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Hitch-Hackers Guide To the Galaxy 84

An anonymous reader writes "Jay Beale, of Bastille Linux fame, has written a hacking puzzle short story based on Hitchhikers Guide to the Galaxy. It's called Hitch-Hackers Guide to the Galaxy. The short story is pretty funny and the puzzle lets you have some quick fun with web hacking. There are prizes for best technical answer and most creative (while technically correct) answer."
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Hitch-Hackers Guide To the Galaxy

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  • Best answer (Score:3, Funny)

    by midkay ( 984862 ) on Saturday November 04, 2006 @05:41AM (#16714321) Homepage
    "There are prizes for best technical answer and most creative (while technically correct) answer."

    Quite clearly they're looking for "42".
    • by Fei_Id ( 937827 )
      What's the question though? Thats what should garner the most $$$ = bling
    • "There are prizes for best technical answer and most creative (while technically correct) answer."

      Quite clearly they're looking for "42".

      I'm afraid not. One of the criteria was "creative".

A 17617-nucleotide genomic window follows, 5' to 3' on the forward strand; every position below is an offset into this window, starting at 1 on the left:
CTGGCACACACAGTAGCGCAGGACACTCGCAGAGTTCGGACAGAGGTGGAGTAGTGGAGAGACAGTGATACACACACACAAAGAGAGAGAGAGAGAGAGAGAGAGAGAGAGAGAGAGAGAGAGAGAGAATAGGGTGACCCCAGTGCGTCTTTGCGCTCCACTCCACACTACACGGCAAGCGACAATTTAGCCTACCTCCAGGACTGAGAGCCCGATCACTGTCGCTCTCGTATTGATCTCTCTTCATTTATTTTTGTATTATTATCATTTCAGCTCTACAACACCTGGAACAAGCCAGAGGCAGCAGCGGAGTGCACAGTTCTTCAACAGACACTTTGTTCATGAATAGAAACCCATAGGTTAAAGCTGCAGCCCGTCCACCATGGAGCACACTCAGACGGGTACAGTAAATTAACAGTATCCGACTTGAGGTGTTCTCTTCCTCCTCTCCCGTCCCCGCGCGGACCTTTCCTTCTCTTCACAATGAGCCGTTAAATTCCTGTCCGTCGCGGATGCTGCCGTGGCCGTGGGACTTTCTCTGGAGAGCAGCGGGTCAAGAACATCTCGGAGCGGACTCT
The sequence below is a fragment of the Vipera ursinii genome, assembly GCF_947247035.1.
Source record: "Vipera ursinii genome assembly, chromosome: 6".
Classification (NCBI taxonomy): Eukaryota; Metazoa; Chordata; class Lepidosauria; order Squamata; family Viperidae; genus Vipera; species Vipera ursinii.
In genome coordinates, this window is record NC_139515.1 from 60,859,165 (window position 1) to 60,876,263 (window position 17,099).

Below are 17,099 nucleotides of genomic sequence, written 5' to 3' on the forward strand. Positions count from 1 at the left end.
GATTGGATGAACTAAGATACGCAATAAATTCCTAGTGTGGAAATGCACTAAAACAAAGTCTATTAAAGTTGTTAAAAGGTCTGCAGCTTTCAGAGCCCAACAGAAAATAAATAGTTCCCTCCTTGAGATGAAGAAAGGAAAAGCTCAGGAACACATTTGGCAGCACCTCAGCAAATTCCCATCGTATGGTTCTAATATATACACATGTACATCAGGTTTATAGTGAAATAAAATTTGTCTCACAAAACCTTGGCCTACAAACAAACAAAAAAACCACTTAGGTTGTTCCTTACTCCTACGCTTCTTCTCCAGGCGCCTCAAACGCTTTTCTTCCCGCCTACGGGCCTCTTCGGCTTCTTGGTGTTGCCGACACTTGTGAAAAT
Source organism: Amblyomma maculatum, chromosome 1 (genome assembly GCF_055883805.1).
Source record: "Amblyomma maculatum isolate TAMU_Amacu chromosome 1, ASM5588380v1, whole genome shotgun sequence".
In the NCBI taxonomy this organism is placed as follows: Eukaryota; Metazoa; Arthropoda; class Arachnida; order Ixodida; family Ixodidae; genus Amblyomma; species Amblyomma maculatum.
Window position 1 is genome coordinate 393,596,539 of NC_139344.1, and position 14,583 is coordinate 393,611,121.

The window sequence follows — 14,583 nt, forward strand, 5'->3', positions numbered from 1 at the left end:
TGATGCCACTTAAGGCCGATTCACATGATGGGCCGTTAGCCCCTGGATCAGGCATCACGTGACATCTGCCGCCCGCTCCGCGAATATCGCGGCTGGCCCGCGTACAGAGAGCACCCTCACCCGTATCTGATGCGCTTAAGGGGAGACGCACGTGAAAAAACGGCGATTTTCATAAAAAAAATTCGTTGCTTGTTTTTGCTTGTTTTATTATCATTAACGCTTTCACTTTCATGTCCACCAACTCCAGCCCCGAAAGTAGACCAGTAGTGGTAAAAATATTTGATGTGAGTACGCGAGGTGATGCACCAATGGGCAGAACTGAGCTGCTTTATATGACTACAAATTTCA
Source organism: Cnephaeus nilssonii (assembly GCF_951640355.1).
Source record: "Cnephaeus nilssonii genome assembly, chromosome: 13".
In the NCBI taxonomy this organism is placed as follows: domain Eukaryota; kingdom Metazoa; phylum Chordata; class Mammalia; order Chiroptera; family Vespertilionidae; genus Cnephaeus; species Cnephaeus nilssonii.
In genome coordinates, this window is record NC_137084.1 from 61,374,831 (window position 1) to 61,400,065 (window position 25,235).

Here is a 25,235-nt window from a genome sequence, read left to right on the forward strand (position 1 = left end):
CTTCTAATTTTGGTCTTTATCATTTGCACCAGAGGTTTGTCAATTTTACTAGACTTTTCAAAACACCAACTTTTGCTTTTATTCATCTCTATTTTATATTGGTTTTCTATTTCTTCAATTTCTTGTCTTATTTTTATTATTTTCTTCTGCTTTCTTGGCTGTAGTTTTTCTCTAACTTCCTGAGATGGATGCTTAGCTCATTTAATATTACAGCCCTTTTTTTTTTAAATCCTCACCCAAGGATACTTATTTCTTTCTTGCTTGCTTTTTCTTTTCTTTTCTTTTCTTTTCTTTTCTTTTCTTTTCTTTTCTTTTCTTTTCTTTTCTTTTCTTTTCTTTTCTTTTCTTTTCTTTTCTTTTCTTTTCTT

• by Fei_Id ( 937827 )
        Creative is only a perspective of the mind and the majority. I made a funny about 42 being the answer and even my own Anthropology professor didn't get the joke. Its more funny than creative now.
        • Re: (Score:1, Insightful)

          by Anonymous Coward
          Its even funnyer when you relise what the question is, the ultimate question, "whats 6 times 7?", and why that question? Well, clearly the computer dirived that the awnser to the ultimate question about the universe, was that its so obvious, that the only way to express that, would be a number. And why 42? Because, it was bored, after soooo many decades of thinking, it decided that 42 was a number that made people feel good. You might hear horror stories about 48, religious hatred about 69, clearly anyt
          • ...
            You can't even remember the book. The question in the book was "WHAT IS SIX TIMES NINE".
            The answer is 42.